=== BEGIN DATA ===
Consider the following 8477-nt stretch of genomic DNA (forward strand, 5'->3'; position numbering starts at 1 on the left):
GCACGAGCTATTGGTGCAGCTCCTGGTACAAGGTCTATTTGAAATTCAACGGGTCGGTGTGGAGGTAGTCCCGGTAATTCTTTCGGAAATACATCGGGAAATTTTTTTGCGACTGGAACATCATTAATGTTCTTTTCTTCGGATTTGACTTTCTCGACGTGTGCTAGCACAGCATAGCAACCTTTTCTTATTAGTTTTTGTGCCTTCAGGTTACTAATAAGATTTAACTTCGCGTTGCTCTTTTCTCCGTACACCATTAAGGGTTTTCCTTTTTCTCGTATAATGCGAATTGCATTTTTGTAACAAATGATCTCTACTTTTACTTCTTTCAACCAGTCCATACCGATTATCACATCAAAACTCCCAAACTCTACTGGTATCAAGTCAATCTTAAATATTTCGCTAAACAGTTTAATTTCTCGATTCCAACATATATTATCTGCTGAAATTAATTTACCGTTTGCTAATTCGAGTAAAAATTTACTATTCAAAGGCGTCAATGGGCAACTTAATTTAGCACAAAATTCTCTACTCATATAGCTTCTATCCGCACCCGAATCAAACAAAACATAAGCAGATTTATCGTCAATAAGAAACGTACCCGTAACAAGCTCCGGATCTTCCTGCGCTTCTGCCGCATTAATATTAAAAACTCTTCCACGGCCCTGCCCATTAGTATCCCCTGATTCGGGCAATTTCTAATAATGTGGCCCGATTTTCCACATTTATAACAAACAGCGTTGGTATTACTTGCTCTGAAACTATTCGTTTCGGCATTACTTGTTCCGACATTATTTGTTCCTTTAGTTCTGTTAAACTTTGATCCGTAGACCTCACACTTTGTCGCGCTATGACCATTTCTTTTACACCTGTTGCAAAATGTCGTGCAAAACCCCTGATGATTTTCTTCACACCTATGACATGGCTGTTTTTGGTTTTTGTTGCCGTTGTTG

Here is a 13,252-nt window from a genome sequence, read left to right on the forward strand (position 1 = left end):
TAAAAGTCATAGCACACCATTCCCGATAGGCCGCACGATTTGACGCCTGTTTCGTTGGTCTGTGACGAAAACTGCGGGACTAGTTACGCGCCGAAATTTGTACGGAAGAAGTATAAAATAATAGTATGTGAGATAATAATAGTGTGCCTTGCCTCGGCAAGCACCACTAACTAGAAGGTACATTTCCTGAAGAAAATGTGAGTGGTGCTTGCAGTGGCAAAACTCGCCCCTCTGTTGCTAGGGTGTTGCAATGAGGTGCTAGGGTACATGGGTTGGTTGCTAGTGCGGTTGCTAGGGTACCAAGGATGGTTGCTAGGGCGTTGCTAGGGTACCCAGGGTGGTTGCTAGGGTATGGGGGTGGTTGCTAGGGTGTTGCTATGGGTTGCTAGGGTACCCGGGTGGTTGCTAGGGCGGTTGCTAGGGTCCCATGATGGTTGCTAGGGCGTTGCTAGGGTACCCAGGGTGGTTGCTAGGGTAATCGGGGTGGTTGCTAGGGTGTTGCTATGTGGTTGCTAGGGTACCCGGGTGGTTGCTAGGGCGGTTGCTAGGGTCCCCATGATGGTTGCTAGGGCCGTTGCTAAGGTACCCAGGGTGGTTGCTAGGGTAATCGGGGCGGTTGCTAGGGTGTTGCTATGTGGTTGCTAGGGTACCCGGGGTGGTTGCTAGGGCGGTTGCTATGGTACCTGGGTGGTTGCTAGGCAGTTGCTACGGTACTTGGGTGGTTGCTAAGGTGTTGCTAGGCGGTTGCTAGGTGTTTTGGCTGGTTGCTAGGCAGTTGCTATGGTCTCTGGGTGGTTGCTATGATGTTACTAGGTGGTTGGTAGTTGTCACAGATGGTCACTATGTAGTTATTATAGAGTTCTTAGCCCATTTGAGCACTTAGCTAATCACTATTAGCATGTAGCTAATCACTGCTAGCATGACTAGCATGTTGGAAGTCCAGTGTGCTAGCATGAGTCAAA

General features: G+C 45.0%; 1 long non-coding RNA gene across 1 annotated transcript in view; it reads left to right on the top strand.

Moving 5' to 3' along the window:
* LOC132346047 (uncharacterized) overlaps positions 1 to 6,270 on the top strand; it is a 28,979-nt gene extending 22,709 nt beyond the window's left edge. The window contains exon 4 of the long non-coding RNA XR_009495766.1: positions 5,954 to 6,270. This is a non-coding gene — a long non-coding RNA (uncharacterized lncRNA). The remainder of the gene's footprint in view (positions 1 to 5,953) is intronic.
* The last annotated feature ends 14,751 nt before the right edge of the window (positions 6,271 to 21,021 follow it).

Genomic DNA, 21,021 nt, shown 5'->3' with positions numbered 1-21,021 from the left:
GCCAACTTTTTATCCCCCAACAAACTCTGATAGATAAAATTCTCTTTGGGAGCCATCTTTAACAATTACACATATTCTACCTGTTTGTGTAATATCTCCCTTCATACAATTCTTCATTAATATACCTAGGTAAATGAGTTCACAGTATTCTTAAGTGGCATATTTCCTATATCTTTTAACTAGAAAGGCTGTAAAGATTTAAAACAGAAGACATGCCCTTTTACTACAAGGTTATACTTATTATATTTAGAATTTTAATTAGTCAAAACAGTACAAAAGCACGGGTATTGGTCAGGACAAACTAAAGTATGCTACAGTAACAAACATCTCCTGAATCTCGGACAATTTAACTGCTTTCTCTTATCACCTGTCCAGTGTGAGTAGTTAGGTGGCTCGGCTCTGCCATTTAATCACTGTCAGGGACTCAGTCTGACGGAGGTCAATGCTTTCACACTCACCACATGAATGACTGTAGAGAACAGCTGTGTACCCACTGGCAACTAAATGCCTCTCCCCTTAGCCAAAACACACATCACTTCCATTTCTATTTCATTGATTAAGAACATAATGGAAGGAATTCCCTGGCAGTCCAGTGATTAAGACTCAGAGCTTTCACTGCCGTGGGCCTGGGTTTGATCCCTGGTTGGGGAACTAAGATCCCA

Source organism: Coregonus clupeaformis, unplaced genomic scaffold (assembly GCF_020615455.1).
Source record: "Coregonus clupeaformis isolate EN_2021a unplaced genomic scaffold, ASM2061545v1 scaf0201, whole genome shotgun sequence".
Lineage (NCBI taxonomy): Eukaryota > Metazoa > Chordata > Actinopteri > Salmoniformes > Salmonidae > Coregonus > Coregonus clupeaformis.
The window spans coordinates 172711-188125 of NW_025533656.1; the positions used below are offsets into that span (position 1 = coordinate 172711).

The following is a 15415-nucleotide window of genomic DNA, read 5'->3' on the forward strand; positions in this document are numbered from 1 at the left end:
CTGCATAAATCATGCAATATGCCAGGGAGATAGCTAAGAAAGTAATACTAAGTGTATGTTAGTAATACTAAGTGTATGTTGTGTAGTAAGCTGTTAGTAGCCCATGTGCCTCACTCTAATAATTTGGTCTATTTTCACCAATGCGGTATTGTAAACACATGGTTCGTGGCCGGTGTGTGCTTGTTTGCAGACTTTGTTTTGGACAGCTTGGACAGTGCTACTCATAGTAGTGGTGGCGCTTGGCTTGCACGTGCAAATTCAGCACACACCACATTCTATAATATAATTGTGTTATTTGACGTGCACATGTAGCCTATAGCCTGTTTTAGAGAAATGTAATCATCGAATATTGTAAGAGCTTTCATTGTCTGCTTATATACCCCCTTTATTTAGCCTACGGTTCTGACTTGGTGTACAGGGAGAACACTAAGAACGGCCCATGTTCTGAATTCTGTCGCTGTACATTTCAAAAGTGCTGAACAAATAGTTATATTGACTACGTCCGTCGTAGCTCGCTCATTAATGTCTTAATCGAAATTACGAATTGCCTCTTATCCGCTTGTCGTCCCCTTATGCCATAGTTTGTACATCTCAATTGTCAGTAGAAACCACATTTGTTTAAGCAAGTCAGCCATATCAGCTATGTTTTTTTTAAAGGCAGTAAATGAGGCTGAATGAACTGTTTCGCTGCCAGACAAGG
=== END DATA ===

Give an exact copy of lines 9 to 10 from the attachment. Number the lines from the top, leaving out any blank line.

Genomic DNA, 21,021 nt, shown 5'->3' with positions numbered 1-21,021 from the left:
GCCAACTTTTTATCCCCCAACAAACTCTGATAGATAAAATTCTCTTTGGGAGCCATCTTTAACAATTACACATATTCTACCTGTTTGTGTAATATCTCCCTTCATACAATTCTTCATTAATATACCTAGGTAAATGAGTTCACAGTATTCTTAAGTGGCATATTTCCTATATCTTTTAACTAGAAAGGCTGTAAAGATTTAAAACAGAAGACATGCCCTTTTACTACAAGGTTATACTTATTATATTTAGAATTTTAATTAGTCAAAACAGTACAAAAGCACGGGTATTGGTCAGGACAAACTAAAGTATGCTACAGTAACAAACATCTCCTGAATCTCGGACAATTTAACTGCTTTCTCTTATCACCTGTCCAGTGTGAGTAGTTAGGTGGCTCGGCTCTGCCATTTAATCACTGTCAGGGACTCAGTCTGACGGAGGTCAATGCTTTCACACTCACCACATGAATGACTGTAGAGAACAGCTGTGTACCCACTGGCAACTAAATGCCTCTCCCCTTAGCCAAAACACACATCACTTCCATTTCTATTTCATTGATTAAGAACATAATGGAAGGAATTCCCTGGCAGTCCAGTGATTAAGACTCAGAGCTTTCACTGCCGTGGGCCTGGGTTTGATCCCTGGTTGGGGAACTAAGATCCCA